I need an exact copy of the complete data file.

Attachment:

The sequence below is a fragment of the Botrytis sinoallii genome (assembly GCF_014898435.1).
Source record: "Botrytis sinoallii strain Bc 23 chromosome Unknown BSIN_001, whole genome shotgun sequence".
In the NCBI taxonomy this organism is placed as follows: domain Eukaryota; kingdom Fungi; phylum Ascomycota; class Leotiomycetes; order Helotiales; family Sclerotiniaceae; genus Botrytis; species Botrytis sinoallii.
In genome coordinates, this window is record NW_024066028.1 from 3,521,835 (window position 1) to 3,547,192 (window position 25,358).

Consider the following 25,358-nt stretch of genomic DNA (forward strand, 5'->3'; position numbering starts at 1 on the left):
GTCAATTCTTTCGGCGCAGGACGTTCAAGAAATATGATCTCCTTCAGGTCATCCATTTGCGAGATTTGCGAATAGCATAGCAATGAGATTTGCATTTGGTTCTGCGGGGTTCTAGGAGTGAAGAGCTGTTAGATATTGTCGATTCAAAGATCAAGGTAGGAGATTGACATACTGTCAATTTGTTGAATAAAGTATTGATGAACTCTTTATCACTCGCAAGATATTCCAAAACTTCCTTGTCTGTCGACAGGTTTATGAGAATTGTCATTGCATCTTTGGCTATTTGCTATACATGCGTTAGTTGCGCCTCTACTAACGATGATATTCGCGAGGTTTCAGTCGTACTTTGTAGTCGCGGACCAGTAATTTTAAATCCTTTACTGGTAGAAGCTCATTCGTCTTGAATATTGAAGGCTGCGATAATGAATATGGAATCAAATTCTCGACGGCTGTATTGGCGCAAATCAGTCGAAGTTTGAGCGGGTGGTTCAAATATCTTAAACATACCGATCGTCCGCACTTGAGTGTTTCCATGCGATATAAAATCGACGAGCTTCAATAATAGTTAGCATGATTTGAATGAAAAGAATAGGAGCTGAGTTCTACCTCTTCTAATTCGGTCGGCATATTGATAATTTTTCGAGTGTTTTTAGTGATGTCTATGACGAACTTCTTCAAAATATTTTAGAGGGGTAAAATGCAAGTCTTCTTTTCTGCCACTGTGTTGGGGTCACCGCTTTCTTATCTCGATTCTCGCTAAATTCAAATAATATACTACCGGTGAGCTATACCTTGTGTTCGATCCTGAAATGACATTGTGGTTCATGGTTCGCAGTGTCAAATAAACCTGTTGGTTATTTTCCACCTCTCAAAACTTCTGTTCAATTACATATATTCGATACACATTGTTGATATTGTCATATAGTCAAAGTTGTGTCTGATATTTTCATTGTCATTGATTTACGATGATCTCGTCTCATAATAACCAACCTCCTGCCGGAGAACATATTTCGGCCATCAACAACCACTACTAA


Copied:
The sequence below is a fragment of the Botrytis sinoallii genome (assembly GCF_014898435.1).
Source record: "Botrytis sinoallii strain Bc 23 chromosome Unknown BSIN_001, whole genome shotgun sequence".
In the NCBI taxonomy this organism is placed as follows: domain Eukaryota; kingdom Fungi; phylum Ascomycota; class Leotiomycetes; order Helotiales; family Sclerotiniaceae; genus Botrytis; species Botrytis sinoallii.
In genome coordinates, this window is record NW_024066028.1 from 3,521,835 (window position 1) to 3,547,192 (window position 25,358).

Consider the following 25,358-nt stretch of genomic DNA (forward strand, 5'->3'; position numbering starts at 1 on the left):
GTCAATTCTTTCGGCGCAGGACGTTCAAGAAATATGATCTCCTTCAGGTCATCCATTTGCGAGATTTGCGAATAGCATAGCAATGAGATTTGCATTTGGTTCTGCGGGGTTCTAGGAGTGAAGAGCTGTTAGATATTGTCGATTCAAAGATCAAGGTAGGAGATTGACATACTGTCAATTTGTTGAATAAAGTATTGATGAACTCTTTATCACTCGCAAGATATTCCAAAACTTCCTTGTCTGTCGACAGGTTTATGAGAATTGTCATTGCATCTTTGGCTATTTGCTATACATGCGTTAGTTGCGCCTCTACTAACGATGATATTCGCGAGGTTTCAGTCGTACTTTGTAGTCGCGGACCAGTAATTTTAAATCCTTTACTGGTAGAAGCTCATTCGTCTTGAATATTGAAGGCTGCGATAATGAATATGGAATCAAATTCTCGACGGCTGTATTGGCGCAAATCAGTCGAAGTTTGAGCGGGTGGTTCAAATATCTTAAACATACCGATCGTCCGCACTTGAGTGTTTCCATGCGATATAAAATCGACGAGCTTCAATAATAGTTAGCATGATTTGAATGAAAAGAATAGGAGCTGAGTTCTACCTCTTCTAATTCGGTCGGCATATTGATAATTTTTCGAGTGTTTTTAGTGATGTCTATGACGAACTTCTTCAAAATATTTTAGAGGGGTAAAATGCAAGTCTTCTTTTCTGCCACTGTGTTGGGGTCACCGCTTTCTTATCTCGATTCTCGCTAAATTCAAATAATATACTACCGGTGAGCTATACCTTGTGTTCGATCCTGAAATGACATTGTGGTTCATGGTTCGCAGTGTCAAATAAACCTGTTGGTTATTTTCCACCTCTCAAAACTTCTGTTCAATTACATATATTCGATACACATTGTTGATATTGTCATATAGTCAAAGTTGTGTCTGATATTTTCATTGTCATTGATTTACGATGATCTCGTCTCATAATAACCAACCTCCTGCCGGAGAACATATTTCGGCCATCAACAACCACTACTAA